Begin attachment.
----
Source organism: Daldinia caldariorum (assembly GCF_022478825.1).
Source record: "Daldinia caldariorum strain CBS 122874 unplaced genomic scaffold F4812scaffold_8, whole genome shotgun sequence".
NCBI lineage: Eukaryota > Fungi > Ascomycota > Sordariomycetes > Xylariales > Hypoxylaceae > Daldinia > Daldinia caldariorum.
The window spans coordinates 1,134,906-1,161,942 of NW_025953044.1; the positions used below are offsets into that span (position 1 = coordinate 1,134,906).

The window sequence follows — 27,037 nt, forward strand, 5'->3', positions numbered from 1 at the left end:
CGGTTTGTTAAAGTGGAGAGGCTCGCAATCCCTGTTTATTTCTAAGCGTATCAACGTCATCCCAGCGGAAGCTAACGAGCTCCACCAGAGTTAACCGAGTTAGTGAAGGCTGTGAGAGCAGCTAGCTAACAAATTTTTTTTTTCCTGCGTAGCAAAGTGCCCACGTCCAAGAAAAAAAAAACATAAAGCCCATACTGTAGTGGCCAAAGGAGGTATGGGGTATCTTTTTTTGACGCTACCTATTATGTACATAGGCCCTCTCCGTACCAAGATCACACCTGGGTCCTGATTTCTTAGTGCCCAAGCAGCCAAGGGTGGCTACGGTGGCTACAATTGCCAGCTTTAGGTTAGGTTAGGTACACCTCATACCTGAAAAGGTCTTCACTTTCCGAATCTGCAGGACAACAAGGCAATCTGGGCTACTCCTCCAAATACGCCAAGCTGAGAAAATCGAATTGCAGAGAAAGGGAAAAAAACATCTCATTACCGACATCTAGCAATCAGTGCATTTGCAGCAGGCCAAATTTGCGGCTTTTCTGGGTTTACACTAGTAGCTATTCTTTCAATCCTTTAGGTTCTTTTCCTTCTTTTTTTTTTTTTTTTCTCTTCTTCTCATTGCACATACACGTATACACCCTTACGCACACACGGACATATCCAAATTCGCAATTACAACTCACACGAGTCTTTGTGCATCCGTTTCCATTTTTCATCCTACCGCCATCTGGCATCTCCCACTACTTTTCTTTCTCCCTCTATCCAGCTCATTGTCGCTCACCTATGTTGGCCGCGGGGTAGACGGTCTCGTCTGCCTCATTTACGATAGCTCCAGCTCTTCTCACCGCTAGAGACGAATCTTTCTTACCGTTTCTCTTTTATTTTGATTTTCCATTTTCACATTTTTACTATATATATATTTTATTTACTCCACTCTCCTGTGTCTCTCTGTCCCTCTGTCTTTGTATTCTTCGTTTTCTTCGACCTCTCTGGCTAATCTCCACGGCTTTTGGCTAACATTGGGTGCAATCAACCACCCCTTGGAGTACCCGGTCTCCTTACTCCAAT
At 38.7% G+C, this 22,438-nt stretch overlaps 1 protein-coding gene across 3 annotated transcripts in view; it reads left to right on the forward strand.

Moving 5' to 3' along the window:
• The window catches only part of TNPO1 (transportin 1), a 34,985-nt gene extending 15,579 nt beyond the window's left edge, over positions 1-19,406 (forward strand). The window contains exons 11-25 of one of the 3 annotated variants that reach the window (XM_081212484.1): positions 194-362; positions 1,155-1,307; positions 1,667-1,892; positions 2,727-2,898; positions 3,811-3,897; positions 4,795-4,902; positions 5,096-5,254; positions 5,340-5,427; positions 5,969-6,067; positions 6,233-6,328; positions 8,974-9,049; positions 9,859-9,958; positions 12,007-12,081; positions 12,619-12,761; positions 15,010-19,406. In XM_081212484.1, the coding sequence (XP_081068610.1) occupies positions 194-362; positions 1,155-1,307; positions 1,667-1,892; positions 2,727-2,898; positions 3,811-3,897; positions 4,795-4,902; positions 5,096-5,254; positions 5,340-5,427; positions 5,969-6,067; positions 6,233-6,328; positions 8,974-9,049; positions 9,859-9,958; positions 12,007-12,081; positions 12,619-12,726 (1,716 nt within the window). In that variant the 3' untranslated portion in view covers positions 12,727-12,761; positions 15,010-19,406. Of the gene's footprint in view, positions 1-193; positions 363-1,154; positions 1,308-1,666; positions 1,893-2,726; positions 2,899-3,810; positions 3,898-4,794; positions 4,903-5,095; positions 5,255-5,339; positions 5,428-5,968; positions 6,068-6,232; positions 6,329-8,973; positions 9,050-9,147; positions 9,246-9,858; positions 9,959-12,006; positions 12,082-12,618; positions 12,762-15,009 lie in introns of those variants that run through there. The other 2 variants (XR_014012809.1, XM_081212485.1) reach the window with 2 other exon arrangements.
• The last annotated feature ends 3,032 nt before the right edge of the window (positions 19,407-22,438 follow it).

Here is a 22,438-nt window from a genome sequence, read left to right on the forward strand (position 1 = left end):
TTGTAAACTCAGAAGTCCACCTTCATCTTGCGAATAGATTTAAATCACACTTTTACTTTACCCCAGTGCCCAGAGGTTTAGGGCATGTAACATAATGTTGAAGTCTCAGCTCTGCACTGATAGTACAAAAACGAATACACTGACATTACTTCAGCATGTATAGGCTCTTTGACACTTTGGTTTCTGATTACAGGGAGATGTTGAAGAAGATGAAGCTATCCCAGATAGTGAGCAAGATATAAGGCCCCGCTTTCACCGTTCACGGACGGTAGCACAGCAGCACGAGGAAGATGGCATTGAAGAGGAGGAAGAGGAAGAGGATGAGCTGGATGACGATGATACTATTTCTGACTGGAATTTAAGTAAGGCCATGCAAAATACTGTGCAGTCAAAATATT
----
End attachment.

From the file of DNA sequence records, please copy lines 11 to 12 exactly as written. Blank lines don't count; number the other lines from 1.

Here is a 22,438-nt window from a genome sequence, read left to right on the forward strand (position 1 = left end):
TTGTAAACTCAGAAGTCCACCTTCATCTTGCGAATAGATTTAAATCACACTTTTACTTTACCCCAGTGCCCAGAGGTTTAGGGCATGTAACATAATGTTGAAGTCTCAGCTCTGCACTGATAGTACAAAAACGAATACACTGACATTACTTCAGCATGTATAGGCTCTTTGACACTTTGGTTTCTGATTACAGGGAGATGTTGAAGAAGATGAAGCTATCCCAGATAGTGAGCAAGATATAAGGCCCCGCTTTCACCGTTCACGGACGGTAGCACAGCAGCACGAGGAAGATGGCATTGAAGAGGAGGAAGAGGAAGAGGATGAGCTGGATGACGATGATACTATTTCTGACTGGAATTTAAGTAAGGCCATGCAAAATACTGTGCAGTCAAAATATT